• 33 per cent - and 35 per cent of regular car commuters - would use their car less if streets were designed to keep pedestrians and cyclists safe from motor traffic. These values rise to 47 per cent and 46 per cent when people with no opinion are put aside.
  • 10.6 people support local measures to encourage cycling and walking to each 1 opposed in the 18-24 age bracket, whereas in the 55+ bracket this falls to 4.56 people in favour to each 1 against.
  • Young people want a future cycling nation: 5.1 people think “Britain would be a better place if more people cycled” in the 18-24 age bracket, for every 1 person opposed.

The YouGov survey also investigated what respondents thought other people's views were on these questions. The findings showed that people who personally were in favour of pro-walking and cycling measures were under the false impression that they were in a minority. Commenting on this, Dr Ian Walker, an environmental psychologist at the University of Bath commented:

Perhaps one reason negative voices find it so easy to sway things their way is that people have a tendency to misjudge public levels of support. The survey showed that, while most people think Britain would be a better place if more people cycled, they also guessed that other people were less supportive, and more hostile, to the idea than they were.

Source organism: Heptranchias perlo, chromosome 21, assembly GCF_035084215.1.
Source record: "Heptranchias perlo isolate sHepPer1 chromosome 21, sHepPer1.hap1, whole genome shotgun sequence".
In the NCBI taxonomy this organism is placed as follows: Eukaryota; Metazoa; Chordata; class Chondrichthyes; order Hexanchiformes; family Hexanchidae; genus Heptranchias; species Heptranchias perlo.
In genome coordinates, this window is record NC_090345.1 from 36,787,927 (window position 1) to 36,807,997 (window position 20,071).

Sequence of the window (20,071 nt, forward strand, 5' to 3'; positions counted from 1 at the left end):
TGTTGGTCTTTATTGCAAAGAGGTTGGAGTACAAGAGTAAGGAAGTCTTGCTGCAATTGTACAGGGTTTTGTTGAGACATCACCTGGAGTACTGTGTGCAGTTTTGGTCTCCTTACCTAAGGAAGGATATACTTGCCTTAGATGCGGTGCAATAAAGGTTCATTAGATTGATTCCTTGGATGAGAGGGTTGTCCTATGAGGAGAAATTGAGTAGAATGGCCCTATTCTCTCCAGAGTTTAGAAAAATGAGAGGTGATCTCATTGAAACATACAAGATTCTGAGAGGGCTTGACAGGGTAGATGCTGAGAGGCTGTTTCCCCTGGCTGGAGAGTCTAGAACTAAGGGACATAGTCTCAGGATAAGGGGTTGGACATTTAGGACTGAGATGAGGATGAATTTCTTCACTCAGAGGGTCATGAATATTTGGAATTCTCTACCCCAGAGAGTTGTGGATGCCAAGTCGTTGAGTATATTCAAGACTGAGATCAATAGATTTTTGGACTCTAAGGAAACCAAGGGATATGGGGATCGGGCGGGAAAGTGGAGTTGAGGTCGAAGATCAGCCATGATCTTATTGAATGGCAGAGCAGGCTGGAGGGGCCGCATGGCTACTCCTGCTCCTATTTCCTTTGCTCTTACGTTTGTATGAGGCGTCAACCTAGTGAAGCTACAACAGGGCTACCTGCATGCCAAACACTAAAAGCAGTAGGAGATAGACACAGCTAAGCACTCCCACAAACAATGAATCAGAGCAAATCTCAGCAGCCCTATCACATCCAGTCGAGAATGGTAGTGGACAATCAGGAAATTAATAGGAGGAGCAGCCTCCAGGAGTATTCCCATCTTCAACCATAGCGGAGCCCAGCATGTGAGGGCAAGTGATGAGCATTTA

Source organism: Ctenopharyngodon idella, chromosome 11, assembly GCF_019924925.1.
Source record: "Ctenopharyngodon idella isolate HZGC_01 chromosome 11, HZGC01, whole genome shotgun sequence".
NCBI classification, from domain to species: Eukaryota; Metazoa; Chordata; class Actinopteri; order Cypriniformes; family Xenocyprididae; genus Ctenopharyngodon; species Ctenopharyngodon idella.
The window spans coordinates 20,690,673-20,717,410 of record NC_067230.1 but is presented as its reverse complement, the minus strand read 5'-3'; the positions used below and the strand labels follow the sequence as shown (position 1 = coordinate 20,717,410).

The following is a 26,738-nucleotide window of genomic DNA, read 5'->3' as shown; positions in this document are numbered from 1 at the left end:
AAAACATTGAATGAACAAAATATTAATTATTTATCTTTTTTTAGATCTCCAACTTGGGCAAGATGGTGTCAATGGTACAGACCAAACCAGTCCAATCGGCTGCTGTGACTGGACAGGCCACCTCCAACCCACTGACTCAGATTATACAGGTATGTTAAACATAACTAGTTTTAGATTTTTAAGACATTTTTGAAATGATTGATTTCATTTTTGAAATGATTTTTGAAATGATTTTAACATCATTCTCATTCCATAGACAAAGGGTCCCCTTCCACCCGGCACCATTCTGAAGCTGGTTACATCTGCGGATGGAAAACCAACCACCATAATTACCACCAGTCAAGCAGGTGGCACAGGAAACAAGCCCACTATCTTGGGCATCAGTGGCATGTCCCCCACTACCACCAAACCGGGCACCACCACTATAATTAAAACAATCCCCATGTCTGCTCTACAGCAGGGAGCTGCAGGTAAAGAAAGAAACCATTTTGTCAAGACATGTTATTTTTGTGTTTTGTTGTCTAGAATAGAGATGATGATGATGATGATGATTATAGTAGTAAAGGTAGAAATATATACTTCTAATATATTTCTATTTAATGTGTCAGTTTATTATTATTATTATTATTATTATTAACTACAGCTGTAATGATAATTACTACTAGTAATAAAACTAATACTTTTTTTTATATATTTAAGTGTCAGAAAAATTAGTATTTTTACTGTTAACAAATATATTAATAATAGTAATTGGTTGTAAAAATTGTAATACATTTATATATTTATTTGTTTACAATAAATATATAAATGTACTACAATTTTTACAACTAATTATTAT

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Basil Clarke's Avatar
Basil Clarke posted a reply #5751 19 Nov 2020 20:03


Below is the text of the letter sent by the secretary of state for transport to councils last week. Much of the content is shared with the press release that was used by the newspapers when reporting this and also in an article that he wrote for the Times newspaper.

Different journalists have picked up different messages from this letter and the press release, which I think was probably the idea, because it contains both, on the one hand, remarks about the need to provide for more active travel and about the fact that polling shows this is popular, and, on the other hand, instructions to councils to consult more thoroughly and criticism of rushed jobs. This is a bit rich. The instructions to the councils from the DfT clearly said that they only had eight weeks to have the schemes up and running or they would lose the money, so there wasn't enough time for consultation - but the blame for this lies with the DfT, not the councils.

However, I think that the Guardian's interpretation was correct when it reported that